B. The WDNR Claims
The district court dismissed Atlantic's claim relating to discharges at WDNR outfalls 1 and 3 because it found that a laboratory letter reporting that too much oil and grease had been discharged at outfall 3 in February 1992 was based on a faulty test. Stroh alleged that the sample result was in error, claiming that its Discharge Monitoring Report on which the excess discharge was reported had also contained the following notation: “Note: Attached lab report shows lab process error.” No such report was ever found in WDNR's files. Stroh then submitted a letter dated May 13, 1992, from the laboratory that performed the test, which said:
As part of the method, an oil standard of known concentration is analyzed along with the samples to determine the accuracy of the analyses. The standard that was run on February 27 had a recovery of 50%. This is below our acceptance level. This could indicate that there was a problem with the O & G analyses that day, meaning that the results for your two samples tested that day may not be accurate.
Taking both the May letter and the lab report into account, the district court concluded that Atlantic had not met its summary judgment burden of coming forward with evidence to show that Stroh was indeed a continuing or intermittent violator of the WDNR permit covering WDNR outfalls 1 and 3.
We note initially that the record appears to be devoid of any evidence from Atlantic that relates to WDNR outfall 1. The district court therefore correctly dismissed Atlantic's claims relating to that outfall from the case. With respect to WDNR outfall 3, the case is much closer. On the one hand, as Atlantic points out, the lab letter, taken in the light most favorable to Atlantic, implies that the flaw in the data led to an under-reporting of the actual levels of oil and grease, not to an excessive report. From that perspective, Stroh may have exceeded its permissible limits by 2 or 3 milligrams, rather than the 1 milligram that the lab found. On the other hand, Atlantic does not direct us to any other evidence in the record that suggests either continuous or intermittent violations at WDNR outfall 3. We must therefore decide whether the lab report, taken alone, is enough to defeat Stroh's motion for summary judgment.
Bearing in mind both the court's obligation on summary judgment to view the facts in the light most favorable to the party opposing the motion, and the legal requirement for the company to show that it had “clearly achieved the effect of curing all past violations by the time suit was brought,” Gwaltney, 484 U.S. at 69-70, 108 S.Ct. at 388 (Scalia, J., concurring), we think Atlantic should have been entitled to proceed on its claims regarding WDNR outfall 3. If Stroh discharged excess oil and grease into the Bluemound tributary on one occasion after the date of the suit, a finder of fact could infer that Stroh had not fully cured all past violations by the time suit was brought. It is unclear how much relief this will bring for Atlantic, if the provable violations are so sparse, but that goes to the merits of the suit, not to the jurisdictional threshold.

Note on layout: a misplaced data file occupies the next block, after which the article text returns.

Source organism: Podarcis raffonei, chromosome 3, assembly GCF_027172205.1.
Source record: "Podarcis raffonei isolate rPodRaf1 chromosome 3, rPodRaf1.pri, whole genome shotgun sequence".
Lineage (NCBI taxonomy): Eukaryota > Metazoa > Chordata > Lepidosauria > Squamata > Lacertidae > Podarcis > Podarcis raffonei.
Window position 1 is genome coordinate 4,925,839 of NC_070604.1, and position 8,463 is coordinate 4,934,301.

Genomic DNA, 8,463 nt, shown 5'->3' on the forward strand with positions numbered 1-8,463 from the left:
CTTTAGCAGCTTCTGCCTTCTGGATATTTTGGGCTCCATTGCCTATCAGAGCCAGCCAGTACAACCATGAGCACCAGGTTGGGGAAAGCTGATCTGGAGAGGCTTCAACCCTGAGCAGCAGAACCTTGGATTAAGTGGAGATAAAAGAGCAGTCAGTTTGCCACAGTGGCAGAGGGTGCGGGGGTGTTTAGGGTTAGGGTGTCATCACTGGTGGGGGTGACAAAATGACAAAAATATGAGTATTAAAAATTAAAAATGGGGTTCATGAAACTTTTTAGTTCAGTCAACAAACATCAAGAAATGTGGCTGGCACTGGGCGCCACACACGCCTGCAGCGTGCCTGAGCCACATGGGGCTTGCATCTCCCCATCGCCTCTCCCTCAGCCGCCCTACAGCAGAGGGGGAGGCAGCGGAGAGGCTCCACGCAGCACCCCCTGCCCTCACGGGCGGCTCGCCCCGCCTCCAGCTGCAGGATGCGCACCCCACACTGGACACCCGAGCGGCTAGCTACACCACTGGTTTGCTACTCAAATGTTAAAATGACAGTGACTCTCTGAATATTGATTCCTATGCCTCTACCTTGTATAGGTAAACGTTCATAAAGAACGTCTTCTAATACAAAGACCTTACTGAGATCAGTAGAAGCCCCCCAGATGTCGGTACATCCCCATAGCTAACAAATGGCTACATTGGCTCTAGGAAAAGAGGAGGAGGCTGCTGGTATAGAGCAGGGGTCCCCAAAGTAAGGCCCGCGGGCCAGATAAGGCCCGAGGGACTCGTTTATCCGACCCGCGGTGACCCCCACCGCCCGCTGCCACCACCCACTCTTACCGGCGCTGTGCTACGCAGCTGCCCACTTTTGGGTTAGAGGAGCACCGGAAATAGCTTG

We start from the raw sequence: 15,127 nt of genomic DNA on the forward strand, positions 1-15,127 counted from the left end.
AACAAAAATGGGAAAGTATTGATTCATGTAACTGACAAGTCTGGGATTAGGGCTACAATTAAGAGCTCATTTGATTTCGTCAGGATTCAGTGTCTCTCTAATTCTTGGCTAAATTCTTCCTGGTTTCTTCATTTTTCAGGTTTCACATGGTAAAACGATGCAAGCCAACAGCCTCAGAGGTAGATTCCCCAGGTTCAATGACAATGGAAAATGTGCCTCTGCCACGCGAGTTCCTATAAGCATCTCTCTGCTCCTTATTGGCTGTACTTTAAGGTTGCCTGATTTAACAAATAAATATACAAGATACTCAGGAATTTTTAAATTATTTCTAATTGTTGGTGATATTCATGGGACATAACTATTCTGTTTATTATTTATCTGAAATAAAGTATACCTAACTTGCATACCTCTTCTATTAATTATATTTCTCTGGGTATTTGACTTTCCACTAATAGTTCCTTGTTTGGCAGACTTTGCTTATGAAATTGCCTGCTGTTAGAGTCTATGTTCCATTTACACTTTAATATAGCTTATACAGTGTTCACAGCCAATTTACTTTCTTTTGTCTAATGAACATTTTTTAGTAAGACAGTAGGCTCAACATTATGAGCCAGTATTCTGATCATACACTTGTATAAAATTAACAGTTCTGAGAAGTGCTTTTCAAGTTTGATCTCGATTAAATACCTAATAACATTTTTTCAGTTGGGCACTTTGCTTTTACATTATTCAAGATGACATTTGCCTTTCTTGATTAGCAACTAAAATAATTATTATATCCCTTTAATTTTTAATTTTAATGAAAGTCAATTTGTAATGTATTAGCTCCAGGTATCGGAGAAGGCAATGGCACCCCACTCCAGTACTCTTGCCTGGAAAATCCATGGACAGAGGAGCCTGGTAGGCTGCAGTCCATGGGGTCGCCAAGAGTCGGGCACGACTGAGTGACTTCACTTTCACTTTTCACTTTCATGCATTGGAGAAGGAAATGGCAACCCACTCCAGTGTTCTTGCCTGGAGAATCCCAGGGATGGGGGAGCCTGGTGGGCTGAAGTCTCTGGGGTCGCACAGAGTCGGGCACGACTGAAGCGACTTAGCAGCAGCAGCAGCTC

We therefore Affirm the district court's dismissal of Atlantic's claims with respect to WDNR outfall 1, and we Reverse and Remand for further proceedings with respect to WDNR outfall 3 and the claims regarding the die casting wastewater that was routed to new MMSD outfall 4. Each party is to bear its own costs on appeal.
Although I agree that the dismissal of Atlantic's claims with respect to WDNR outfall 1 should be affirmed, I do not concur with the court's reversal of the district court's dismissal of claims with respect to outfall 3. In my opinion the court reads the notice and continuing violator requirements of the Clean Water Act, 33 U.S.C. § 1365 et seq., too broadly. Accordingly, I would affirm the district court's dismissal of Atlantic's claims in total.
Stroh Die Casting Company manufactures zinc and aluminum castings in its Milwaukee, Wisconsin plant. The Wisconsin Department of Natural Resources (“WDNR”) has issued Stroh permits to discharge industrial wastewater through various outfalls into storm sewers which flow into Lake Michigan.